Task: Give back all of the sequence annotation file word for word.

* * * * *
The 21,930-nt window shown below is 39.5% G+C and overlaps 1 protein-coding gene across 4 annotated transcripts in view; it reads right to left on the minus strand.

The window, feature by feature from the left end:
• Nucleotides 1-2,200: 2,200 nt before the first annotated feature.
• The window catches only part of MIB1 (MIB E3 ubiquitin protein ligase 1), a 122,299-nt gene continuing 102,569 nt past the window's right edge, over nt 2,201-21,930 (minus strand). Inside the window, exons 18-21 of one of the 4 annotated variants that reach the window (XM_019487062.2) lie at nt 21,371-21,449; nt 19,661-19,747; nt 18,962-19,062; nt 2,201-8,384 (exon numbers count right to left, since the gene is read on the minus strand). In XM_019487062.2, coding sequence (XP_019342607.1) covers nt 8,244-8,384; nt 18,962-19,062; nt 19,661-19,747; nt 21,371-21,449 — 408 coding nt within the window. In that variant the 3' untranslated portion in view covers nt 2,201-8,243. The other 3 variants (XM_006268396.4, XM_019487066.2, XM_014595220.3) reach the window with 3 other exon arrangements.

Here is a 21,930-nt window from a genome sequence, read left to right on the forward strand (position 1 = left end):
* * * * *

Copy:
The 21,930-nt window shown below is 39.5% G+C and overlaps 1 protein-coding gene across 4 annotated transcripts in view; it reads right to left on the minus strand.

The window, feature by feature from the left end:
• Nucleotides 1-2,200: 2,200 nt before the first annotated feature.
• The window catches only part of MIB1 (MIB E3 ubiquitin protein ligase 1), a 122,299-nt gene continuing 102,569 nt past the window's right edge, over nt 2,201-21,930 (minus strand). Inside the window, exons 18-21 of one of the 4 annotated variants that reach the window (XM_019487062.2) lie at nt 21,371-21,449; nt 19,661-19,747; nt 18,962-19,062; nt 2,201-8,384 (exon numbers count right to left, since the gene is read on the minus strand). In XM_019487062.2, coding sequence (XP_019342607.1) covers nt 8,244-8,384; nt 18,962-19,062; nt 19,661-19,747; nt 21,371-21,449 — 408 coding nt within the window. In that variant the 3' untranslated portion in view covers nt 2,201-8,243. The other 3 variants (XM_006268396.4, XM_019487066.2, XM_014595220.3) reach the window with 3 other exon arrangements.

Here is a 21,930-nt window from a genome sequence, read left to right on the forward strand (position 1 = left end):